It would take too much blog space to describe the many different developments that separated Jewish and Hermetic Qabala, but the one of greatest relevance to our current discussion occurred in France in 1781 when the Comte de Mellet (in a short essay appearing in Court de Gébelin's Le Monde Primitif) first suggested a connection between the 22 letters of the Hebrew alphabet and the 22 cards from the fifth suit of the Tarot deck (which was not yet called the "Major Arcana," a term coined over half a century later by occult writer Paul Christian.) This suggestion was enthusiastically adopted in the 19'th century by the renowned French magician Alphonse Louis Constant, better known as Eliphas Levi, who developed a complex system of correspondences between Hebrew letters, Tarot cards, and Paths on the Tree of Life. MacGregor Mathers and the other founders of the Golden Dawn revised Levi's system in the 1880's and created a vast magical edifice based on a set of Path-letter-Tarot card correspondences that still provides the foundation for much of today's magical theory and practice. But the use of Tarot symbolism to illuminate the Hebrew letters and Paths on the Tree of Life is not accepted by Jewish mystics, and constitutes one of the major differences between Jewish and Hermetic Qabalistic traditions.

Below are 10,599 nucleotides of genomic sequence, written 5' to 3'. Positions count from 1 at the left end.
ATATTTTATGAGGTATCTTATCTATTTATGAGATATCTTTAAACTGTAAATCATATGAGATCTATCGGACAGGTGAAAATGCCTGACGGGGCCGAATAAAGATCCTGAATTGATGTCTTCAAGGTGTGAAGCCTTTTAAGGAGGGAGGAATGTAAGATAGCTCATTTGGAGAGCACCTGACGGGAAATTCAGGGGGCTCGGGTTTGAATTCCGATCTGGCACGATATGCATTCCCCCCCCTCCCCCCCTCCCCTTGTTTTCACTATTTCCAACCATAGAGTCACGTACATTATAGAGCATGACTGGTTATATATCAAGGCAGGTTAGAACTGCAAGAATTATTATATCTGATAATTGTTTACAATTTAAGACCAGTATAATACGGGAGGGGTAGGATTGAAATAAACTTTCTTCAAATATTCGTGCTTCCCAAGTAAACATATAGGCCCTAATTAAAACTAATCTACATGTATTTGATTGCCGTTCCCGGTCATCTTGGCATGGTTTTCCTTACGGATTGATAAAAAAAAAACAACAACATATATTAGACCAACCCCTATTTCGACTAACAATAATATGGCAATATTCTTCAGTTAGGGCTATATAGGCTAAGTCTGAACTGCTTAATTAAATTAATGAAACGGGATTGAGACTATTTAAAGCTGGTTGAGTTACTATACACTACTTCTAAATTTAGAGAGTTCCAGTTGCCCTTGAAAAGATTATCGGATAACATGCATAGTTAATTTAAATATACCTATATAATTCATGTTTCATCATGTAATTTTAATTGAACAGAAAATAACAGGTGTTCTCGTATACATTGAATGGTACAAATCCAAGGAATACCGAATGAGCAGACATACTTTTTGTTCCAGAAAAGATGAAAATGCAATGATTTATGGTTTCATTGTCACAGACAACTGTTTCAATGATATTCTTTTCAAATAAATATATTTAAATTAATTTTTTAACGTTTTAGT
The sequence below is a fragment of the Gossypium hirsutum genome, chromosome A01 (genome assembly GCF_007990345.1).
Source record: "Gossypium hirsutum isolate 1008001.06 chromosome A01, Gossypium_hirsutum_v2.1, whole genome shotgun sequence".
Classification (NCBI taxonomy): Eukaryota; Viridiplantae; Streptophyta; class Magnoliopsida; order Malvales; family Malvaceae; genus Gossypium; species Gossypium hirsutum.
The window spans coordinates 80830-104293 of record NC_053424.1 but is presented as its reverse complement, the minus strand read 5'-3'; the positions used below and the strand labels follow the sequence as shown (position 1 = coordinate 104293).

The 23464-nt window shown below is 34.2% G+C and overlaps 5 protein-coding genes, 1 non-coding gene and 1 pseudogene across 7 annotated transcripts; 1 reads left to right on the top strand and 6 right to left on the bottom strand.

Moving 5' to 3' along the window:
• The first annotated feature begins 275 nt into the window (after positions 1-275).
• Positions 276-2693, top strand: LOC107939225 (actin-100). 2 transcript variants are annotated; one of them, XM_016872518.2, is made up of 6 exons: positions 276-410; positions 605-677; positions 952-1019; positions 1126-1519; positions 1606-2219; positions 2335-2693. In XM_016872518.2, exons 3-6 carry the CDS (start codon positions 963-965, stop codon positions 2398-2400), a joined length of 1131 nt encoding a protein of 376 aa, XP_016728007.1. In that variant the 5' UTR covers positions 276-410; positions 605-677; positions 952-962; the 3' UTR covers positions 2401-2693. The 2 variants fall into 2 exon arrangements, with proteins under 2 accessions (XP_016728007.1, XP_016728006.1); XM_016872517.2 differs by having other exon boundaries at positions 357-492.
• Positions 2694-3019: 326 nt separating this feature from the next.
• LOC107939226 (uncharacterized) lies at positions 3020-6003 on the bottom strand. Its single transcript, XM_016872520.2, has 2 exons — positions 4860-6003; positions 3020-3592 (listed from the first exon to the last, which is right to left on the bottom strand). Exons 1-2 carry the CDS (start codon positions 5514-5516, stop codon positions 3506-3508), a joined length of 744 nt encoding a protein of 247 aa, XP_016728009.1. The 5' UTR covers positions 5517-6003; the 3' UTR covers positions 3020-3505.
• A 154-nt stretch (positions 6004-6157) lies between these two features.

This divergence often causes confusion to students who, after reading a book like Israel Regardie's A Garden of Pomegranates, which expounds the Golden Dawn correspondence system, turn to works by Jewish Qabala scholars such as Gershom Scholem, Aryeh Kaplan, or Sanford Drob and find no information given about Tarot cards. Confusion only deepens when they find that the Hebrew letter and Path correspondences given by these Jewish scholars differ significantly from those used by Golden Dawn exponents. And a feeling akin to discouragement occurs when it becomes apparent that many discrepancies even arise within the Western Hermetic Tradition itself concerning these important correspondences. Paul Foster Case, Franz Bardon, Aleister Crowley and other esoteric writers all employ slightly different arrangements of letters, cards, and Paths. Adding to this apparent chaos, contemporary Tarot scholar Robert M. Place (in his excellent The Tarot: History, Symbolism and Divination, 2005) presents a well-researched argument that the Tarot was an early 15'th century Italian invention that had no connection whatsoever with the symbolism of the Tree of Life. Place argues that the Tarot arose within the milieu of Renaissance Neoplatonism at a time historically prior to the influx of Qabalistic thought into Italy, and concludes that its creation cannot have been influenced by Qabalistic metaphysical speculations. All those romantic legends about mysterious ancient conclaves of learned Qabalists gathering in Fez or Alexandria to encode their arcane secrets in an innocent-looking deck of cards are simply myths, and the connection between the Tarot and the Tree of Life seems to be merely a fabrication of two French savants that generations of subsequent occultists greatly elaborated.